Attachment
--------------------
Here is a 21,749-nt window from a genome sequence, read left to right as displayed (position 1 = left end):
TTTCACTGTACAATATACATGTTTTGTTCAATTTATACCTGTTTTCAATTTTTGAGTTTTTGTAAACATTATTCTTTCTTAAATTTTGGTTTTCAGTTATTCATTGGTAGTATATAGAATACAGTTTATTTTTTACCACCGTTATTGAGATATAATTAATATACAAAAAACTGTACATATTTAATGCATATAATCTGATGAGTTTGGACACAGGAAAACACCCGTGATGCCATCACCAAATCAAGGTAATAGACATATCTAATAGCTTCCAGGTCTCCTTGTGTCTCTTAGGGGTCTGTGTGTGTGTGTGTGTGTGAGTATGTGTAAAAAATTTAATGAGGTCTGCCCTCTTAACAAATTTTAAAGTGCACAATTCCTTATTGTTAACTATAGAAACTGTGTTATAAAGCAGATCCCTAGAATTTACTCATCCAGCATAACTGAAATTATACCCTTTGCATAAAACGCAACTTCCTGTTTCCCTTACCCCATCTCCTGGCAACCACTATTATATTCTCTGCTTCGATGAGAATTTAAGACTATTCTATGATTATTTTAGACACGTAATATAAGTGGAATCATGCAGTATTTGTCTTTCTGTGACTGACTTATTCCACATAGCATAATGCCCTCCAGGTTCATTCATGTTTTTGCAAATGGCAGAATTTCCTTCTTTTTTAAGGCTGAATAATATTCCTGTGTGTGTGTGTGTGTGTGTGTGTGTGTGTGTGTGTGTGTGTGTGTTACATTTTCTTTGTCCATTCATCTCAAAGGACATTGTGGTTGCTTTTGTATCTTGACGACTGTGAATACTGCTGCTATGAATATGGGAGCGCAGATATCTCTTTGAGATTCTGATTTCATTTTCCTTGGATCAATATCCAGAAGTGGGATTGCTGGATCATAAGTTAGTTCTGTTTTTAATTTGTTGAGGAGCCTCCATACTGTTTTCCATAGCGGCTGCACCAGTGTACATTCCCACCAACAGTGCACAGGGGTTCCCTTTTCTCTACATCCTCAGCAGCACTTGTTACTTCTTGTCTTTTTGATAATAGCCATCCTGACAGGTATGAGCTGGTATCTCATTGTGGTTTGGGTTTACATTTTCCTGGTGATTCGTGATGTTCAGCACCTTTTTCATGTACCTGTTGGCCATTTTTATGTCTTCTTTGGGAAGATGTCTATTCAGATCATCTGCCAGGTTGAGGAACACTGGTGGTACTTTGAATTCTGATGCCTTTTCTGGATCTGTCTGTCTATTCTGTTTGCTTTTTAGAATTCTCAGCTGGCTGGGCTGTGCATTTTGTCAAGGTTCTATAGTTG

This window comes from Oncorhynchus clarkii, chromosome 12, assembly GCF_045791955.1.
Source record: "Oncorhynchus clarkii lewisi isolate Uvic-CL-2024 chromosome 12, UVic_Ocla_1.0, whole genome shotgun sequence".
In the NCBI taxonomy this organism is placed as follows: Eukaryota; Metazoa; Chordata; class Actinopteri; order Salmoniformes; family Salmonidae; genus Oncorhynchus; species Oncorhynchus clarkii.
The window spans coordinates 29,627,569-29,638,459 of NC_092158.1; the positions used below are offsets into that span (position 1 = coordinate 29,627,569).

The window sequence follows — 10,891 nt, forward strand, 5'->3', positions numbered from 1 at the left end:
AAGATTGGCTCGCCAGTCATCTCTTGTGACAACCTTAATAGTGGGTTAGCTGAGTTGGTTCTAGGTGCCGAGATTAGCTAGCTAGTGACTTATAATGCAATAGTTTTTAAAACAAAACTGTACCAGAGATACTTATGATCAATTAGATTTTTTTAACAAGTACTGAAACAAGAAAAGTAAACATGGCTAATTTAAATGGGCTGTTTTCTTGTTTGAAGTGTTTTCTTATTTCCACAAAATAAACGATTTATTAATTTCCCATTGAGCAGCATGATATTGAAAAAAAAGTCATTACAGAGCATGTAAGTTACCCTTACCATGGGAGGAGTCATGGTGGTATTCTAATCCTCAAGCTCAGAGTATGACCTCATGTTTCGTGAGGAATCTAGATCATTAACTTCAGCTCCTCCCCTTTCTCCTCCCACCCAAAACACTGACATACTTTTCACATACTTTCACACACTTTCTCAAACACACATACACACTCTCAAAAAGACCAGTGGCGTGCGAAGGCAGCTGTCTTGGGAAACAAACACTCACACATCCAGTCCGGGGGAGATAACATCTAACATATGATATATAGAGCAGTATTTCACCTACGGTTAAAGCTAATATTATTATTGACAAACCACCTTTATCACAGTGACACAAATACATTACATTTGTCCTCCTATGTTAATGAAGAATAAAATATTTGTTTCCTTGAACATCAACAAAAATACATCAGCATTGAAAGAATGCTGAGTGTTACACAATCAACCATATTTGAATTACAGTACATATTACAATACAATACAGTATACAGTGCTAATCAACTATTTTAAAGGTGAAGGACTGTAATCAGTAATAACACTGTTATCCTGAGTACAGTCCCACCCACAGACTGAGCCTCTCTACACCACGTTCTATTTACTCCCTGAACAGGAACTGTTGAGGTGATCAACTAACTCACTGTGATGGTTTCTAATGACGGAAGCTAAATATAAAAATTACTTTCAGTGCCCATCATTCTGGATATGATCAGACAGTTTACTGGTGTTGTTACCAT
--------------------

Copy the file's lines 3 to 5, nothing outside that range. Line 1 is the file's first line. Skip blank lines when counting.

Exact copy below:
This window comes from Oncorhynchus clarkii, chromosome 12, assembly GCF_045791955.1.
Source record: "Oncorhynchus clarkii lewisi isolate Uvic-CL-2024 chromosome 12, UVic_Ocla_1.0, whole genome shotgun sequence".
In the NCBI taxonomy this organism is placed as follows: Eukaryota; Metazoa; Chordata; class Actinopteri; order Salmoniformes; family Salmonidae; genus Oncorhynchus; species Oncorhynchus clarkii.